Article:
Can regenerative medicine stop the clock?


Regenerative medicine is revolutionising the world of anti-ageing and aesthetics, promoting younger looking skin from the inside out.

By kick-starting the body’s natural processes and energising cellular activity, regenerative medicine works to repair, heal and reverse the signs of ageing from within. It uses specialised cells, genes or other biological building blocks to restore, replace and repair damaged or aged tissues.

Regenerative medicine has potential in reversing and preventing damage to vital organs, growing new organs in patients with organ failure and countering the effects of neuro-degenerative diseases such as dementia, Alzheimer’s disease and Parkinson’s disease. Its success in the medical arena has extended to impact the world of aesthetics, where platelet rich plasma, stem cells and certain light therapies are used to optimise results in cosmetic enhancement.


Platelet Rich Plasma (PRP) gained significant traction in the world of aesthetic medicine when celebrity Kim Kardashian posted a photo on social media during a PRP treatment. But shock value and popular trends aside, autologous PRP signifies an innovative and seemingly endlessly applicable rejuvenation therapy.

It use a concentration of platelets, from the patient’s own blood, to promote healing in both hard and soft tissues. With a history of use in orthopaedics, sports medicine, wound healing, neurosurgery, dentistry and ophthalmology, its introduction into cosmetic and plastic surgery was virtually inevitable.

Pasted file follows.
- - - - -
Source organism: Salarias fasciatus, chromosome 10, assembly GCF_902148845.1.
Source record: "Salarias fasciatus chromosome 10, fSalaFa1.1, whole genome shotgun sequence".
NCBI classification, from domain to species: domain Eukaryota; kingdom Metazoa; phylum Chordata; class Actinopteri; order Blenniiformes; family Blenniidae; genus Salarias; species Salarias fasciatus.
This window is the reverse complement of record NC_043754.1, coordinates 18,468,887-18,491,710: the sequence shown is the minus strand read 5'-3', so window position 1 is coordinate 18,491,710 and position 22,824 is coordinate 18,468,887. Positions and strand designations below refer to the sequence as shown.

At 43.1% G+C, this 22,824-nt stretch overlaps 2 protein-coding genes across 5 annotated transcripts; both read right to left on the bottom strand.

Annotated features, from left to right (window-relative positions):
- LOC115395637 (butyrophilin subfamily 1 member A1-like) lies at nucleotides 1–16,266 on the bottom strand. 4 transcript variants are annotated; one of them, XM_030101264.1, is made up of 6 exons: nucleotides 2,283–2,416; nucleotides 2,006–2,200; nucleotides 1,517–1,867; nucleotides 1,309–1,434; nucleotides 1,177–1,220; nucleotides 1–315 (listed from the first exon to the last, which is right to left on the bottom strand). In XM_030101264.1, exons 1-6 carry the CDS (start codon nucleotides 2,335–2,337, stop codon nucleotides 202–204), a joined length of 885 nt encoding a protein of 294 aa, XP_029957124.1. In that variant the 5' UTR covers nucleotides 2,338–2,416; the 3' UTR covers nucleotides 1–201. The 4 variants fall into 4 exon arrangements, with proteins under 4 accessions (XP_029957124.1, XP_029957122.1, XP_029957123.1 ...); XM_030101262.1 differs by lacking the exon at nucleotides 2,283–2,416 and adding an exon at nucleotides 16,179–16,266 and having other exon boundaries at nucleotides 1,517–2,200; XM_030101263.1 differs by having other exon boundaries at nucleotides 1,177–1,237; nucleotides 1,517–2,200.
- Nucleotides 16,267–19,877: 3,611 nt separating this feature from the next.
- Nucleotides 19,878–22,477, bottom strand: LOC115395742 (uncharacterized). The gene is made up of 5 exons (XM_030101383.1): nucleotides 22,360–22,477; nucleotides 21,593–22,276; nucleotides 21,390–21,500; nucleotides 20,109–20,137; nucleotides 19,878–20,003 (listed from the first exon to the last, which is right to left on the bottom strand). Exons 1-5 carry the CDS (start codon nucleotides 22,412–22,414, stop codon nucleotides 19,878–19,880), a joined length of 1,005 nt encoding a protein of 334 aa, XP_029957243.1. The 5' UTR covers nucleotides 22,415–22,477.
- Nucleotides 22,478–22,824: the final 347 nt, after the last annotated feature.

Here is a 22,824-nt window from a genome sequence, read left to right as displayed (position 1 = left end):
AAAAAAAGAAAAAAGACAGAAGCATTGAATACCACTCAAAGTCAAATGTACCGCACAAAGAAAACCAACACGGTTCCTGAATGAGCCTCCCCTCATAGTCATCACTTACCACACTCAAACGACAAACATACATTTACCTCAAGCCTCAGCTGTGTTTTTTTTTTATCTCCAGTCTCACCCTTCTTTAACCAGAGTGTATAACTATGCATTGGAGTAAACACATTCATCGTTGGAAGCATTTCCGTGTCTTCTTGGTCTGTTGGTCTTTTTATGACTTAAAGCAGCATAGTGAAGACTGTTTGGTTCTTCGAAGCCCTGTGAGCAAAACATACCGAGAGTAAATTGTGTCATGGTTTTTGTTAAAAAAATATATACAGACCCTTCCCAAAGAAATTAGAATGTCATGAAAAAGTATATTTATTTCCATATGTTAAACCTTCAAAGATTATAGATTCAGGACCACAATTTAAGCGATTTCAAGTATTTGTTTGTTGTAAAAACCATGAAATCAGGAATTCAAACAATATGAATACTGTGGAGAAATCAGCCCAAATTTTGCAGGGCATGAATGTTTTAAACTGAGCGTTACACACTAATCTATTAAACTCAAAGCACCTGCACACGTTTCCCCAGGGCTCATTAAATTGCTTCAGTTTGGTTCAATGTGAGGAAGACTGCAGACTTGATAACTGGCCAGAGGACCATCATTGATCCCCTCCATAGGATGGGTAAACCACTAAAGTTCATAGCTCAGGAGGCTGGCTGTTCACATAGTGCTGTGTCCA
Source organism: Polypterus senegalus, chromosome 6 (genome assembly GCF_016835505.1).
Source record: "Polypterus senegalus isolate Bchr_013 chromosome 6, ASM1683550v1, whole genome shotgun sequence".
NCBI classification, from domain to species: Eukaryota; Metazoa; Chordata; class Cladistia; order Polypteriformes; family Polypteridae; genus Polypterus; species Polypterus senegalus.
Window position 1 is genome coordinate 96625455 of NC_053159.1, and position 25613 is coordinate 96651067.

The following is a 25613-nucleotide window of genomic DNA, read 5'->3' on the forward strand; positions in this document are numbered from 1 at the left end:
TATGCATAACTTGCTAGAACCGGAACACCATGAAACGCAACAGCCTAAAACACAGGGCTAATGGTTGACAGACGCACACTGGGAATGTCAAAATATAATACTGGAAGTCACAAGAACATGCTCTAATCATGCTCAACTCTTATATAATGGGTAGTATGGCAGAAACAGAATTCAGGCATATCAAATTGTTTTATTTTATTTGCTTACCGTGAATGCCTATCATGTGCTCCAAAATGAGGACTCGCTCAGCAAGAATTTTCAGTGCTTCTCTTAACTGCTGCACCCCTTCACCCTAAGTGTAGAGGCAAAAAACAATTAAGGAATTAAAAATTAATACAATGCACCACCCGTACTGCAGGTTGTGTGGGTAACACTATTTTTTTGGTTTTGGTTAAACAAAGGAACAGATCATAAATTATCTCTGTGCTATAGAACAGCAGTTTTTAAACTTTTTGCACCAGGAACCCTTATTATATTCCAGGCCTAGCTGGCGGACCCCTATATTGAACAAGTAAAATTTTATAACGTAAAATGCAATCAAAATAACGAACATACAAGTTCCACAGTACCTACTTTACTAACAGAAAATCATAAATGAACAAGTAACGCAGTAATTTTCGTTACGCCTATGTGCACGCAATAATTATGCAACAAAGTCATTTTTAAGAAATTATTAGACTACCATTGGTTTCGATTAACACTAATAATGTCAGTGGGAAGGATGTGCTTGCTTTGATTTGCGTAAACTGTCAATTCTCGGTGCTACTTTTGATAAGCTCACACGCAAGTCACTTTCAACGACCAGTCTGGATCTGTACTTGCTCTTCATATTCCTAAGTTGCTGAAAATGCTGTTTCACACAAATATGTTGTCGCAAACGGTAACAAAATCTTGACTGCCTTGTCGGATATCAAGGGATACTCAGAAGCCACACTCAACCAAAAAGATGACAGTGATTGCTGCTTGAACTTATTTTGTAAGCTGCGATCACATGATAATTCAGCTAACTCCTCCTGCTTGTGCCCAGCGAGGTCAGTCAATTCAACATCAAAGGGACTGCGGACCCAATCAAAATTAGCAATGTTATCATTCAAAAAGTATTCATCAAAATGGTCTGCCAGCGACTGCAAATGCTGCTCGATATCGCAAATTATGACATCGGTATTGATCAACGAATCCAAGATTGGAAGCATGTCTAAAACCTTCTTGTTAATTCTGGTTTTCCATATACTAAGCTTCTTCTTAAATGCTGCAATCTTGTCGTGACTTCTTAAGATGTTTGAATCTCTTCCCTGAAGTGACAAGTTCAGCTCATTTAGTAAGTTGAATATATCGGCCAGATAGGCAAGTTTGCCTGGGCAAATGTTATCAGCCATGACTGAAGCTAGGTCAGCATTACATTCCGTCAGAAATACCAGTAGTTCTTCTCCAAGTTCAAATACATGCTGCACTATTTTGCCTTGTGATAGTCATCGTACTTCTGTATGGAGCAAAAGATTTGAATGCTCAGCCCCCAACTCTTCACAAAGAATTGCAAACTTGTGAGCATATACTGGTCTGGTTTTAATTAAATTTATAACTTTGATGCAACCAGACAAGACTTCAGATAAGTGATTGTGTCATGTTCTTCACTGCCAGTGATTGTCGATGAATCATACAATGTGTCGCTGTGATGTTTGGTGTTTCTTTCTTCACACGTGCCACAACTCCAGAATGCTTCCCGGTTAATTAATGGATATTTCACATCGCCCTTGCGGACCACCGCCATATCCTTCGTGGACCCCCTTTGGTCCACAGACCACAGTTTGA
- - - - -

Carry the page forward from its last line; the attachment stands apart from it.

The treatment involves sampling the patient’s own blood, centrifuging the sample to concentrate the platelets and growth factors in a small volume of plasma, and reinjecting the concentrated product into the treatment area.

PRP is touted to assist in rejuvenating the complexion, reducing the appearance of fine lines and wrinkles, evening skin texture and brightening skin tone. It does this by triggering the skin’s own regenerative mechanisms and inducing the proliferation of fibroblasts, osteoblasts and endothelial cells.

Platelet rich plasma can be used as a standalone procedure to treat specific concerns – for example, wrinkles, scarring and dark circles under the eyes – or in conjunction with other modalities to optimise results and reduce scarring following surgery.

In fuelling the dermis with growth factors and stimulating the cell renewal process, PRP can be injected around the eyes, across the cheeks, mid-face and forehead, and along the jaw line and décolletage.

Stem cells

A definite buzzword in the world of skincare and cosmetic rejuvenation, stem cells signify the cutting-edge of regenerative science. Recent research has revealed their remarkable potential in the world of cosmetic surgery, particularly in conjunction with fat grafting. They are thought to replenish and restore the aged cells and tissues within the skin.

Fat transfer and stem cells

Fat grafting, where the patient’s own fat is harvested for use elsewhere in the body, is commonly used in cosmetic and plastic surgery. It can help achieve natural-looking results in facial rejuvenation and breast enhancement, and can be used in place of dermal fillers to restore facial volume loss.

The problem with autologous fat grafting is ‘reabsorption’, which occurs when the body absorbs volume from the fat graft following insertion.